For a long time the theories about the pathomechanism of atherosclerosis have emphasized the absolute role of inflammation. Later studies highlighting the importance of blood flow were published. Recently the interaction between these two atherosclerotic factors has been focused on in vitro and animal studies. In our study the general role of blood flow in the pathomechanism of ischemic heart disease was proven in humans (in vivo) as well. Inverse correlation was observed between coronary blood flow velocity and soluble intercellular adhesion molecule-1 production. The correlation is stronger with advanced disease severity, independently from traditional cardiovascular risk factors and levels of acute phase proteins. The role of blood flow focused our attention to a group of patients, in whom the coronary angiography evaluated no structural abnormalities despite proven myocardial ischaemia. Within this disease entity, known as coronary X-syndrome, a group of patients can be distinguished based on slower than TIMI III coronary blood flow. Beside general description of coronary X-syndrome, the second part of present review analyses the patient group with slower flow - known in the literature as "slow coronary flow phenomenon" -, which forms an independent subgroup based on its specific clinical, prognostic and biochemical features, suggesting a unique pathomechanism.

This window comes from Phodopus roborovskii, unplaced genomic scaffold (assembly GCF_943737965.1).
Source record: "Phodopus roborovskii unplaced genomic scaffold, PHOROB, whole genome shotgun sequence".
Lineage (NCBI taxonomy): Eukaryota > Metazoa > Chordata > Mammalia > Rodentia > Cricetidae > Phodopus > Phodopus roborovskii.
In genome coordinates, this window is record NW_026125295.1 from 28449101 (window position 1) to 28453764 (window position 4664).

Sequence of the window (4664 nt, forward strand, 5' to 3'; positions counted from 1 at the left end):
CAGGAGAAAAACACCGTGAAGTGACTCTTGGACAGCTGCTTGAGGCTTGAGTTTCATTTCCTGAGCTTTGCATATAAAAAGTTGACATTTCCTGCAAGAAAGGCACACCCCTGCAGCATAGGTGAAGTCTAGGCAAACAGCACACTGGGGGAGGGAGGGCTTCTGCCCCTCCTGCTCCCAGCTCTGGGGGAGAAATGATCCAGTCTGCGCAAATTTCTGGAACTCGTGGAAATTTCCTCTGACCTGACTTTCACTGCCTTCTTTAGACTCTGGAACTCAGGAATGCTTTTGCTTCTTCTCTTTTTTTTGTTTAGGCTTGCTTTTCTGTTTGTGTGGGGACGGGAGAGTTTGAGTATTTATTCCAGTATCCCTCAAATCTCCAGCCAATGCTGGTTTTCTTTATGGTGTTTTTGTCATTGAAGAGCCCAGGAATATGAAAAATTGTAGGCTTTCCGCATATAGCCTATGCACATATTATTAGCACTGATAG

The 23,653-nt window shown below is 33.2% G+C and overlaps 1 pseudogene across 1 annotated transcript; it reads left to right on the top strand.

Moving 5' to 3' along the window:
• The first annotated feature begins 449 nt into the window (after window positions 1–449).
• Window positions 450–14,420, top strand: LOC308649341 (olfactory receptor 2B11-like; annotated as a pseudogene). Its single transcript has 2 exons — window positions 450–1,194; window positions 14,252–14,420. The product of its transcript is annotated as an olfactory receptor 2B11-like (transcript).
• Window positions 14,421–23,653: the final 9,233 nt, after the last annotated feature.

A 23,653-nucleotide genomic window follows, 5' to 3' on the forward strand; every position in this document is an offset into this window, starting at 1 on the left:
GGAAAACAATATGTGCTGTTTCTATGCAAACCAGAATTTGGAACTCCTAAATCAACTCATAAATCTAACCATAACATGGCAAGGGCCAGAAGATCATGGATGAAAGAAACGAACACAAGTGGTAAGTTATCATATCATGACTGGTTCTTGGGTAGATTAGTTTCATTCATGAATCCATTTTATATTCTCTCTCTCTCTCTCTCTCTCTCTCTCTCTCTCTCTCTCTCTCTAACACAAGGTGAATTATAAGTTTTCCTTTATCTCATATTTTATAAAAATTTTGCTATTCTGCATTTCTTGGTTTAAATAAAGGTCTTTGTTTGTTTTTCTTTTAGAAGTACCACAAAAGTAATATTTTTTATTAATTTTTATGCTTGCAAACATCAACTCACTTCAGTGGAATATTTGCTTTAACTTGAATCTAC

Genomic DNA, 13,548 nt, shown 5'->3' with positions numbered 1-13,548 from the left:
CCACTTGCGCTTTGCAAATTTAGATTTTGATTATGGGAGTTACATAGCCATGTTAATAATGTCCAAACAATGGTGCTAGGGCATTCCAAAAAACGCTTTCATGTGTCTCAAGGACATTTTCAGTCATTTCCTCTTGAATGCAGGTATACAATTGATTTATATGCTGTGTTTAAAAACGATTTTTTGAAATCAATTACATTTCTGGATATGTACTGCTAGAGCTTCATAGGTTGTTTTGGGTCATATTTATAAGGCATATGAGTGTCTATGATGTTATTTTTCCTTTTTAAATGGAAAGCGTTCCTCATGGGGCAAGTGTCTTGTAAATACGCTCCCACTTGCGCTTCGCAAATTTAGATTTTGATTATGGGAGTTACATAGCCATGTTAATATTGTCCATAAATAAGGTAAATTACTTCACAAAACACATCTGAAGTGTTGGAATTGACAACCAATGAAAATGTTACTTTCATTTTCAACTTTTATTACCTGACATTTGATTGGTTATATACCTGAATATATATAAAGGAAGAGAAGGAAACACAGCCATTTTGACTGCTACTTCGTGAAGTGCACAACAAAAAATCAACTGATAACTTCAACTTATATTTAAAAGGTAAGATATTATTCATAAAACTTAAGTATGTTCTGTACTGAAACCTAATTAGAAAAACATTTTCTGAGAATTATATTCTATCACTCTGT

|Translated title of the contribution||Ischemic heart disease and coronary X-syndrome: The pathogenetic role of coronary blood flow|
|Number of pages||14|
|Publication status||Published - Dec 1 2006|
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